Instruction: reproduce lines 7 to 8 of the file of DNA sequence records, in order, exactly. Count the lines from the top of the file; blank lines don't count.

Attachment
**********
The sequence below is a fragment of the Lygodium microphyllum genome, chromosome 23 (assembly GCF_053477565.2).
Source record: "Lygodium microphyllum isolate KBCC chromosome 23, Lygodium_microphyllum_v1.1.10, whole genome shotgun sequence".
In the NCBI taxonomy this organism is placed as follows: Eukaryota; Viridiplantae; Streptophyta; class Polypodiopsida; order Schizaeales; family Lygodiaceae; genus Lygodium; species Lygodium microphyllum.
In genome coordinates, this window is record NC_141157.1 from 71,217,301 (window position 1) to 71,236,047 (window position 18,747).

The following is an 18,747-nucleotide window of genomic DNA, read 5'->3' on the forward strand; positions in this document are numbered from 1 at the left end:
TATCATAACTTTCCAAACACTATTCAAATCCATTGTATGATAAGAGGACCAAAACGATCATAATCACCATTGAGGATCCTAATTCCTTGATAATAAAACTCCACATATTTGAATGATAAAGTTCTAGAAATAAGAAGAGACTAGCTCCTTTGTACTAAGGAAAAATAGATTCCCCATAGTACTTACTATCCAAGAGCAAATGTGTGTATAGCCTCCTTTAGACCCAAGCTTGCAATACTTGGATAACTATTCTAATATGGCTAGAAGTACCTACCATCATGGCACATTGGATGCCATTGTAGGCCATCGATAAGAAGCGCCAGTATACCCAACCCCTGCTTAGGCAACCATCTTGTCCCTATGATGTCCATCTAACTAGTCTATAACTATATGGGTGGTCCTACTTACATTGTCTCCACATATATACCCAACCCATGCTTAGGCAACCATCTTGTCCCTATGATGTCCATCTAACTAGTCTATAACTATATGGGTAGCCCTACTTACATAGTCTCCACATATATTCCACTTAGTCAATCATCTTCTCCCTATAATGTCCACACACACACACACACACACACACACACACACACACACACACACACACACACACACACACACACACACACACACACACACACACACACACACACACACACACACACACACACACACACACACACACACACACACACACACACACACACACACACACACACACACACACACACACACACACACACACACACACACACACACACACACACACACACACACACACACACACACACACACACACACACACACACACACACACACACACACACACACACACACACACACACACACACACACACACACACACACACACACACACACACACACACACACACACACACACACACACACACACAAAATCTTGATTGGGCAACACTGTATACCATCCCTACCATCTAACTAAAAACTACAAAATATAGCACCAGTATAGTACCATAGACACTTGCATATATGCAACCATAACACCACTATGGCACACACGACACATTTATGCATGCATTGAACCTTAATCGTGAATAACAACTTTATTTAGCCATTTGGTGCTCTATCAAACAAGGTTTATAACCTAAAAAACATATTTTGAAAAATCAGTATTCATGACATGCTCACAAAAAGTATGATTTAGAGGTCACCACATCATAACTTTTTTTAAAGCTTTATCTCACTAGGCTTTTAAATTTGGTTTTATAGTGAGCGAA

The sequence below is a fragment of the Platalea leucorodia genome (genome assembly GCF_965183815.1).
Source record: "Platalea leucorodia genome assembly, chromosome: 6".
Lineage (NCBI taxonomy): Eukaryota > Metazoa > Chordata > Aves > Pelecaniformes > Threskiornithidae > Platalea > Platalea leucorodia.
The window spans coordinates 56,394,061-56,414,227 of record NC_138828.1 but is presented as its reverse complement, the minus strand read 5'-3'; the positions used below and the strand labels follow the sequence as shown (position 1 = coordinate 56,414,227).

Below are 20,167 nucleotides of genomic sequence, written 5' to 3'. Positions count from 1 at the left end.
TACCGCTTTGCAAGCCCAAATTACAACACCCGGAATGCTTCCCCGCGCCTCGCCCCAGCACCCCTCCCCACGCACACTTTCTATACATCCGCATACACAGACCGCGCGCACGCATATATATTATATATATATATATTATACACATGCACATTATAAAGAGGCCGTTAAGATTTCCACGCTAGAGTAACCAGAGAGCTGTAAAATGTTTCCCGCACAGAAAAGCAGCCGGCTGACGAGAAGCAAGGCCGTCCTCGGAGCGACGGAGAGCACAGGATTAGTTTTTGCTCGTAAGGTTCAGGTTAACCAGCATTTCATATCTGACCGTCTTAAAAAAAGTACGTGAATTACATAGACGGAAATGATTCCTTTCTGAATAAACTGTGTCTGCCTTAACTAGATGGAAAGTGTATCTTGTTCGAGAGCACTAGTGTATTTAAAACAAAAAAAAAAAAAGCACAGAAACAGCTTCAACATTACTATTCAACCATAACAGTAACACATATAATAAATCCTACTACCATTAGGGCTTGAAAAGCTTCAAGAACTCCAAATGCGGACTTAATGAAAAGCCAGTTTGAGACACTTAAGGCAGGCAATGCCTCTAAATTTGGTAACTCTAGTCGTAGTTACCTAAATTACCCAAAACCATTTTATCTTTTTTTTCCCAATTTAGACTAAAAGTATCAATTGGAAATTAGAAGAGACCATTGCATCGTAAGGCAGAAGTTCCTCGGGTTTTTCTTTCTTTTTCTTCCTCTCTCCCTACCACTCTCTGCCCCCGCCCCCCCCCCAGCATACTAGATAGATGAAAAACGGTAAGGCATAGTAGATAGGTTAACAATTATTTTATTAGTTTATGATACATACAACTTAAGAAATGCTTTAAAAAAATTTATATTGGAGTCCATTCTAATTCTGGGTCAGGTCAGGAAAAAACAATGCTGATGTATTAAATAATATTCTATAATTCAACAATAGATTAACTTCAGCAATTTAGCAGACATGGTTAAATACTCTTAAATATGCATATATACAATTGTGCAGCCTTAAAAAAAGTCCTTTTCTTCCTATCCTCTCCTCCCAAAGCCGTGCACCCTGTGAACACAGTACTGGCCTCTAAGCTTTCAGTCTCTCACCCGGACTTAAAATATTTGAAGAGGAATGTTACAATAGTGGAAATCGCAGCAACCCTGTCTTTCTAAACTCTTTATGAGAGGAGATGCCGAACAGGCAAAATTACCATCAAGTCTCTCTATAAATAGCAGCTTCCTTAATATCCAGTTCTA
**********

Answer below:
The sequence below is a fragment of the Platalea leucorodia genome (genome assembly GCF_965183815.1).
Source record: "Platalea leucorodia genome assembly, chromosome: 6".